MPC Crafts Unexpected Creatures for Commercial
December 23, 2014

MPC Crafts Unexpected Creatures for Commercial

Little Frill, a frustrated digital frill-necked lizard, and his housemate, the cheeky tarsier, are the latest stars of first direct’s “unexpected” brand campaign. Conceived by JWT and directed by Outsider duo Dom & Nic, the new integrated campaign features CG creatures developed by MPC and builds on the success of the award-winning “Barry the platypus” ads.

Filmed around hipster hangout the Truman Brewery in East London, the spot follows the quirky CG character who finds frustration in poor customer service, and recommends first direct bank as an antidote. MPC’s 3D team developed the Australian fauna, an intensive and detailed task due to the creatures unconventional looks. 

CG Supervisor Jon Park said, “Receiving the script for these unique creatures was intriguing to say the least – none of us had ever seen a frill necked lizard, let alone built one in 3D! We created Little Frill from the best bits of the lizards we studied, giving him his own particular neck pattern and face shape. Our creatures are designed to look physically real, but creatively take on human characteristics in their mannerisms and movements.”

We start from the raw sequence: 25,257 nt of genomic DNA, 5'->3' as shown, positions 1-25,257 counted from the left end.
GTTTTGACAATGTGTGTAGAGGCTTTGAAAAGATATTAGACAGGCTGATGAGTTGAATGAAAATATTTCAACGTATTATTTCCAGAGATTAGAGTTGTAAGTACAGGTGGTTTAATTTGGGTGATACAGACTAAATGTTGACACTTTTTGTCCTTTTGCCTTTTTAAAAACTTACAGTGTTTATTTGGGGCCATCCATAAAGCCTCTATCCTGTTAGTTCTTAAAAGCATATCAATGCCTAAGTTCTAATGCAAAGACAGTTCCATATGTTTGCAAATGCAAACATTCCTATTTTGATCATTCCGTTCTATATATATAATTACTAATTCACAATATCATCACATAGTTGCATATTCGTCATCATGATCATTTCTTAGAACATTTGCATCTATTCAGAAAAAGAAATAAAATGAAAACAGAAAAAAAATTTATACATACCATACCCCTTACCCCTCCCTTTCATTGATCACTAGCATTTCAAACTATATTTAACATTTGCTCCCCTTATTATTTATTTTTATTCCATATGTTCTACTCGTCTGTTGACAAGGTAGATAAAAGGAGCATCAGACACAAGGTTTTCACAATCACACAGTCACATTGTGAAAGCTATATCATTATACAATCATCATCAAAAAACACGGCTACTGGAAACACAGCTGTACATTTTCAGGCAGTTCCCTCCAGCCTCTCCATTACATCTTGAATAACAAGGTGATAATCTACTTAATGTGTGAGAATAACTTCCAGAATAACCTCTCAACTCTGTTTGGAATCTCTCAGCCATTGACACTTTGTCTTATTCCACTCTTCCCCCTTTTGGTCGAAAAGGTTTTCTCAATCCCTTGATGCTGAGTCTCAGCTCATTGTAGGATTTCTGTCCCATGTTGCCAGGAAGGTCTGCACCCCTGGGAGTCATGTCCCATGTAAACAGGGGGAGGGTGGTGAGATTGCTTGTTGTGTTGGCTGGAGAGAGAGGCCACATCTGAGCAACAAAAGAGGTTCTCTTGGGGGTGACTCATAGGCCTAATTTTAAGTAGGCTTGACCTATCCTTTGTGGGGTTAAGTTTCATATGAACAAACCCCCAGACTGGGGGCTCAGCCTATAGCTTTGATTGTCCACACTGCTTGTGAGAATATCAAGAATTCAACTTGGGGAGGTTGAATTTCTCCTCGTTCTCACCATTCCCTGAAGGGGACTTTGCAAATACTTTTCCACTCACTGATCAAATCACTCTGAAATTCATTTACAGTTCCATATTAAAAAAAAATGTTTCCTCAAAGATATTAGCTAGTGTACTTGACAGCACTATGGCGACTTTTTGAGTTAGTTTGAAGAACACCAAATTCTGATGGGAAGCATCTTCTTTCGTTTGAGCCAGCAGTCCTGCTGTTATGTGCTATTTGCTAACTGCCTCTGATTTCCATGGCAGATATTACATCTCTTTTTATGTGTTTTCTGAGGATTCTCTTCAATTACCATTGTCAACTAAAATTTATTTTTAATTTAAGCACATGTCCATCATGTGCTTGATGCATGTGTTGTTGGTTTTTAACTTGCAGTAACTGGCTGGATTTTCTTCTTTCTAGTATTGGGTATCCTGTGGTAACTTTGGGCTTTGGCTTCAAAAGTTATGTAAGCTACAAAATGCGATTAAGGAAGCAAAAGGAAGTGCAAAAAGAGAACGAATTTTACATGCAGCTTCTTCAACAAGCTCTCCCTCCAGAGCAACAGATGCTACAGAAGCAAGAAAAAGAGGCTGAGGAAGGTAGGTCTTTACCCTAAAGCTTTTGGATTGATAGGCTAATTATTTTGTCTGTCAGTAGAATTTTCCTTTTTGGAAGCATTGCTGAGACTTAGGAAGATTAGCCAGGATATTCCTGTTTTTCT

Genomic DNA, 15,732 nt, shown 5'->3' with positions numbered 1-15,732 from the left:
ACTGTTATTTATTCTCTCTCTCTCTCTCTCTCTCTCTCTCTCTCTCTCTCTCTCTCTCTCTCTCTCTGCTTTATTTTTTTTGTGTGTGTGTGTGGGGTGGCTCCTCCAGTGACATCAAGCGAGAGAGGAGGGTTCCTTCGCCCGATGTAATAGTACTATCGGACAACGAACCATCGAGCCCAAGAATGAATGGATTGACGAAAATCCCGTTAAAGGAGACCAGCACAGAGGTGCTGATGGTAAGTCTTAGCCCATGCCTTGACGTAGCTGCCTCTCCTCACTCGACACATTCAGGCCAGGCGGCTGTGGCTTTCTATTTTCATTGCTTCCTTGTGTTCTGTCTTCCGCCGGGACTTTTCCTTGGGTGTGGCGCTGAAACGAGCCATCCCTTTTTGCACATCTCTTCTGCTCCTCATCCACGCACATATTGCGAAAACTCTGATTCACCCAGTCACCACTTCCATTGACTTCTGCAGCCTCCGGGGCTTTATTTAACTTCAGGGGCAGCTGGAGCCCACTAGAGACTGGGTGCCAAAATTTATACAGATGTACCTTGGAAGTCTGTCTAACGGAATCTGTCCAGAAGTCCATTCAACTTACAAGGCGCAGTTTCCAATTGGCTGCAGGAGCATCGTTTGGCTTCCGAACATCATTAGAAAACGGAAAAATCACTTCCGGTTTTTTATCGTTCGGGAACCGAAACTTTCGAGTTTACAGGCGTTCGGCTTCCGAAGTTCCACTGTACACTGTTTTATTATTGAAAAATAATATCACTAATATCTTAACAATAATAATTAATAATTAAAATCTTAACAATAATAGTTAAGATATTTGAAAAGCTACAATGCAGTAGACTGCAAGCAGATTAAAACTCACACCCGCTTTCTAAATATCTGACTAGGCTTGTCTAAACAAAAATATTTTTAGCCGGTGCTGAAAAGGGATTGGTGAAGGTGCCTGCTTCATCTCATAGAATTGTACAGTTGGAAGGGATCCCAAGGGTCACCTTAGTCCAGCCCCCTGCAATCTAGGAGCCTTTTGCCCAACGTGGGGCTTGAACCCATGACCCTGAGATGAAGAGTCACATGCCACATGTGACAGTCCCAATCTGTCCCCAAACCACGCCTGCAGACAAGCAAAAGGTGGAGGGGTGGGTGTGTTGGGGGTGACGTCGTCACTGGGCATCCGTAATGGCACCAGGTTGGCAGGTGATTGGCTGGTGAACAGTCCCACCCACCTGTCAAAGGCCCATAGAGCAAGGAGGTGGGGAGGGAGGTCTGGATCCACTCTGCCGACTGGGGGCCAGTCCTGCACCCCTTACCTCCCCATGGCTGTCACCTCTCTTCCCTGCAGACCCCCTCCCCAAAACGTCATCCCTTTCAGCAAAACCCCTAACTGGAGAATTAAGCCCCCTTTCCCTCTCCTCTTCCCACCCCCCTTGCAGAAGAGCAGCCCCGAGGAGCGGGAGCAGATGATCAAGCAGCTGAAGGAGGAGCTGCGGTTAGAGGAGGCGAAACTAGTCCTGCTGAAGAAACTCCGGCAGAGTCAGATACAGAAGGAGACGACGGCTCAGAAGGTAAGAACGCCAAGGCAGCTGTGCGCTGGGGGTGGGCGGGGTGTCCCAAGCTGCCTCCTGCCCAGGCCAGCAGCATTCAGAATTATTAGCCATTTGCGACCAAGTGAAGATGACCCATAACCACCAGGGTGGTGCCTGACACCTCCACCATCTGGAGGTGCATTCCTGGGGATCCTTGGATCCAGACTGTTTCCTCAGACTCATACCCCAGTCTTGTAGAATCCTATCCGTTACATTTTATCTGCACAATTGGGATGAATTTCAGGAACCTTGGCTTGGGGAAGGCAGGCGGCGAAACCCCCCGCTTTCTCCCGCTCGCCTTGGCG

Little Frill spends all his time standing upright, which the lizard naturally wouldn't do. The team manipulated his body to stand in a human position; referencing footage of comedian Seann Walsh holding a giant phone recorded during his voiceover. It then became a balancing act between human and lizard performances for the animators.

Developing the tarsiers groom proved to be a challenge, as their fur is dense in areas and sparse in others. MPC proprietary software Furtility was used to develop the slightly scraggly look. 

As the tarsier character doesn't speak, capturing details in her look were key to portraying her attitude. Tarsier’s eyes are naturally huge in comparison to the rest of their features (roughly the same size as their brains), and in the first shot they are seen in extreme close-up, which required a lot of attention from the VFX team. Intricate textures and tears were added to enhance the eyes’ naturally watery appearance. In addition, specific attention was paid to the iris and the way light and shadow reacts to the surface. Adding almost imperceptible movements of the pupil and eyelids completed the realism.